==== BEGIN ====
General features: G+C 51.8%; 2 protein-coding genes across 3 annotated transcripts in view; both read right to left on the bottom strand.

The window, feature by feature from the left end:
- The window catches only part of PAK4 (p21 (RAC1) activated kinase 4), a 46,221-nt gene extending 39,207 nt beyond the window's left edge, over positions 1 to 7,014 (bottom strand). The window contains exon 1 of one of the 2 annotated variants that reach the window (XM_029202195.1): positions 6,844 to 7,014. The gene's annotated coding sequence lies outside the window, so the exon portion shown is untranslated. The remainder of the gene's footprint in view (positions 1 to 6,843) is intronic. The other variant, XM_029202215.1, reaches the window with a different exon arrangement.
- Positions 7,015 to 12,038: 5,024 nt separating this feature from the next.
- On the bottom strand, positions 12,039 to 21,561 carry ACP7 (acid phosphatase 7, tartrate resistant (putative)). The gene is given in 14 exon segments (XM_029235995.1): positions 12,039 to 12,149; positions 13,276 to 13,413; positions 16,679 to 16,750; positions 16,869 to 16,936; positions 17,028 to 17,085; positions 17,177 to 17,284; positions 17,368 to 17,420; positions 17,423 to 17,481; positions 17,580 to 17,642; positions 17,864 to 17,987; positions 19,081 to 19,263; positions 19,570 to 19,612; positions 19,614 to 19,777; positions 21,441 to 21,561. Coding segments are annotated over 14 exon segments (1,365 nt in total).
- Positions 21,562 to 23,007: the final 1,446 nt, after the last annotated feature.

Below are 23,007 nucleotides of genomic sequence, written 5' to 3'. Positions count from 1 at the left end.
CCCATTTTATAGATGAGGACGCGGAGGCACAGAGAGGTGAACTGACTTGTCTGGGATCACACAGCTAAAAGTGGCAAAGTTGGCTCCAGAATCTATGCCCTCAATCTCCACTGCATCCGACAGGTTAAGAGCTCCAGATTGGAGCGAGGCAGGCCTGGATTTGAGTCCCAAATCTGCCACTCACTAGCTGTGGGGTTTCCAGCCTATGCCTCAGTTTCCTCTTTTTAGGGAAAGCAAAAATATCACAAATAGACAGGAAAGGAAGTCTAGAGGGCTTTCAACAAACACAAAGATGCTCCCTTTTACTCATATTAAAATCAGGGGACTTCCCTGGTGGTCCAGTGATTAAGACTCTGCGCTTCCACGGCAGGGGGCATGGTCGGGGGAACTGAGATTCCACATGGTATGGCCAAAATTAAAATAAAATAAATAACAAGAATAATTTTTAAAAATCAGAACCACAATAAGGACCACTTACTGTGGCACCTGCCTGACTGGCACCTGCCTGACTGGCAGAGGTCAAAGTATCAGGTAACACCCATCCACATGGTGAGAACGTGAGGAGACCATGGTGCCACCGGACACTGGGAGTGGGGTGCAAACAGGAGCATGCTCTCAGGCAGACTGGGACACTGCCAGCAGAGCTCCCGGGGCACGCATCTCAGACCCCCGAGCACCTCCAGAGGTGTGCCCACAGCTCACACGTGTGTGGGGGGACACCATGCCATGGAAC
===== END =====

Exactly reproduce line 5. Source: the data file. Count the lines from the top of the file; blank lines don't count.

- On the bottom strand, positions 12,039 to 21,561 carry ACP7 (acid phosphatase 7, tartrate resistant (putative)). The gene is given in 14 exon segments (XM_029235995.1): positions 12,039 to 12,149; positions 13,276 to 13,413; positions 16,679 to 16,750; positions 16,869 to 16,936; positions 17,028 to 17,085; positions 17,177 to 17,284; positions 17,368 to 17,420; positions 17,423 to 17,481; positions 17,580 to 17,642; positions 17,864 to 17,987; positions 19,081 to 19,263; positions 19,570 to 19,612; positions 19,614 to 19,777; positions 21,441 to 21,561. Coding segments are annotated over 14 exon segments (1,365 nt in total).